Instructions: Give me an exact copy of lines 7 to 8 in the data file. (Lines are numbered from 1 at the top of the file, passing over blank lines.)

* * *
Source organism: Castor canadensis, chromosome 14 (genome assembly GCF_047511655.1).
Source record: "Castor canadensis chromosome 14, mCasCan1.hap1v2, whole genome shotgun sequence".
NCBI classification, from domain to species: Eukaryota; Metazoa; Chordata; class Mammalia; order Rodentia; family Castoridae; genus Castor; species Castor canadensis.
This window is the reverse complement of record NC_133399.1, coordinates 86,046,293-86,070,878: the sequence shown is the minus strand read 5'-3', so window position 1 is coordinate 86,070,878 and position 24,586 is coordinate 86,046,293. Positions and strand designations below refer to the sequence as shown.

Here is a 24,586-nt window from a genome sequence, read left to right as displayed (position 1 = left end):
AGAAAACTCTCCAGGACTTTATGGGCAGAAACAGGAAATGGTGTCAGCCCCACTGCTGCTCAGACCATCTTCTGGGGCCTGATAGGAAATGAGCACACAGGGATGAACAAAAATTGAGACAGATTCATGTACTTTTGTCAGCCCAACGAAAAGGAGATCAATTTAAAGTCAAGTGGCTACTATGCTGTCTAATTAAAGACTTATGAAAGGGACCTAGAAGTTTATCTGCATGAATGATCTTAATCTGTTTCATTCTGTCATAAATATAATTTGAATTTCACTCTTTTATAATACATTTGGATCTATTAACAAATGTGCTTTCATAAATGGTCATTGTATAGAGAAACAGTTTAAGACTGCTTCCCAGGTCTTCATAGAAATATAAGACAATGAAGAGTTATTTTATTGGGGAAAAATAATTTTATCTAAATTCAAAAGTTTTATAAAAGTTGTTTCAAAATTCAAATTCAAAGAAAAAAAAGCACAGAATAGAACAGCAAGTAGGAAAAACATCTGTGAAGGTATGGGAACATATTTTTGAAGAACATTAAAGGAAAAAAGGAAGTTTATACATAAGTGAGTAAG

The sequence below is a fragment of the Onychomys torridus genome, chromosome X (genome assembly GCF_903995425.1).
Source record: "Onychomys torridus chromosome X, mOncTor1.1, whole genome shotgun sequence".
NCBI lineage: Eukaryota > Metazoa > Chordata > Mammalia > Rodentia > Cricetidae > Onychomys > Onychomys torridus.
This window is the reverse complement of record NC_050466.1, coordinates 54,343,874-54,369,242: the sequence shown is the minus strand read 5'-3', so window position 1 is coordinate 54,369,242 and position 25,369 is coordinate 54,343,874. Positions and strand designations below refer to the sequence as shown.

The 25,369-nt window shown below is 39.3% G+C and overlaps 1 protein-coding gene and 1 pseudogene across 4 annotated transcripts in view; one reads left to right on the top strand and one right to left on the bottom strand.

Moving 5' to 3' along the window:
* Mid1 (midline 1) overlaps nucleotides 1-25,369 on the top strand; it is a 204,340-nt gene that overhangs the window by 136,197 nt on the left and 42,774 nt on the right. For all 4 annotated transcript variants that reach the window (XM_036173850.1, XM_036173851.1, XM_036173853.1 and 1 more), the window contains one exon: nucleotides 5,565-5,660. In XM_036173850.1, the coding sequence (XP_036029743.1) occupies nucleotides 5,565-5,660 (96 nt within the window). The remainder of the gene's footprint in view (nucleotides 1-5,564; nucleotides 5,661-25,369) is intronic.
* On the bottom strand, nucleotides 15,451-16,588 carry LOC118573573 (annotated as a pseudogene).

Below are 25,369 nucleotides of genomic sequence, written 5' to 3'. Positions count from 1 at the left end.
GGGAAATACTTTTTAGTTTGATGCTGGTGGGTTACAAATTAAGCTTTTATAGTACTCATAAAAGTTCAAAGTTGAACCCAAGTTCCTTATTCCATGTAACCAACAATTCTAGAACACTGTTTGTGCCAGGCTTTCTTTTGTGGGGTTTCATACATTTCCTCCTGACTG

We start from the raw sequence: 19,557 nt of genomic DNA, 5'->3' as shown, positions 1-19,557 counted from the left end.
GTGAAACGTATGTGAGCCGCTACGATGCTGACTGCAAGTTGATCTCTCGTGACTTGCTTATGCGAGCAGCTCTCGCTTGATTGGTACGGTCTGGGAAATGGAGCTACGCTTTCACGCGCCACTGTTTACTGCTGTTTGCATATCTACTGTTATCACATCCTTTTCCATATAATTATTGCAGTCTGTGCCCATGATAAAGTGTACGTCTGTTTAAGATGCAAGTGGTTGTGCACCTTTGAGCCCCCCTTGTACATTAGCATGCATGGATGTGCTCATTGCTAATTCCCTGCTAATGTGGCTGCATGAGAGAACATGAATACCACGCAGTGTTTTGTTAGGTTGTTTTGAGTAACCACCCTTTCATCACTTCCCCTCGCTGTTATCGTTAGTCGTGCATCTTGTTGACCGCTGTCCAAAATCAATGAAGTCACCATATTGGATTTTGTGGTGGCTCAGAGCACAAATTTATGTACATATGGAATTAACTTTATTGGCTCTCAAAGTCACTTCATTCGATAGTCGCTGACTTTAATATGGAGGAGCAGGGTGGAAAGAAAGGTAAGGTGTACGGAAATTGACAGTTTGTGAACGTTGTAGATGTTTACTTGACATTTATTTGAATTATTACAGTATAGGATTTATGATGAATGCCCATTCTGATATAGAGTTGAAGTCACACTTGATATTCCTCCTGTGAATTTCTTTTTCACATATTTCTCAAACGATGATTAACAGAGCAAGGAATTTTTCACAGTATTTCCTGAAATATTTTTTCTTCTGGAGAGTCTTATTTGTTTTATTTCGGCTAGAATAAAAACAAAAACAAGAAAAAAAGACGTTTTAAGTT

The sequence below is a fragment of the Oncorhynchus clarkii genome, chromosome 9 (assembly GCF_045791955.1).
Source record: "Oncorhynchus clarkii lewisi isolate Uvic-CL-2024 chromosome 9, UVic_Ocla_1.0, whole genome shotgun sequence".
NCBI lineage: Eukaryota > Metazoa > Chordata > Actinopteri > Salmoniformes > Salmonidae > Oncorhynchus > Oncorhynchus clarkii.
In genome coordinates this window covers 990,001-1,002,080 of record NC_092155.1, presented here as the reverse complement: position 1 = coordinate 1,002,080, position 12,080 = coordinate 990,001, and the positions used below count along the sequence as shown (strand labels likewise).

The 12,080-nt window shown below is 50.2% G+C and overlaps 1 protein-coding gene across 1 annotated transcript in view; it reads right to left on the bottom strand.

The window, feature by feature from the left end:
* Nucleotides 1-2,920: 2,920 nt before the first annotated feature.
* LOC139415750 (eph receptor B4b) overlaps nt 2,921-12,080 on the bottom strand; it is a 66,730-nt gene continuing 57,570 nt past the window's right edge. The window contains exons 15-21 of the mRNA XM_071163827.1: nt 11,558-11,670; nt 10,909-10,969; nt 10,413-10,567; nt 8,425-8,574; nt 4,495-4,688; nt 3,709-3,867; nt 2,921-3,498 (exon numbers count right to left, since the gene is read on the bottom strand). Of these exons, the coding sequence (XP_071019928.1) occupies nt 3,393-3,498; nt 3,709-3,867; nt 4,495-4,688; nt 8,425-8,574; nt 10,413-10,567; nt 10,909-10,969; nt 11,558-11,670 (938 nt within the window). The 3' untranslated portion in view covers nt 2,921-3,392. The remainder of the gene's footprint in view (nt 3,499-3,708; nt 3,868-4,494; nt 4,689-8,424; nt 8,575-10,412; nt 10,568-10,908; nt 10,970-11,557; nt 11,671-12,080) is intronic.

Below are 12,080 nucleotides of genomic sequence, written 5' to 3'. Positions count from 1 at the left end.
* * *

The sequence below is a fragment of the Onychomys torridus genome, chromosome X (genome assembly GCF_903995425.1).
Source record: "Onychomys torridus chromosome X, mOncTor1.1, whole genome shotgun sequence".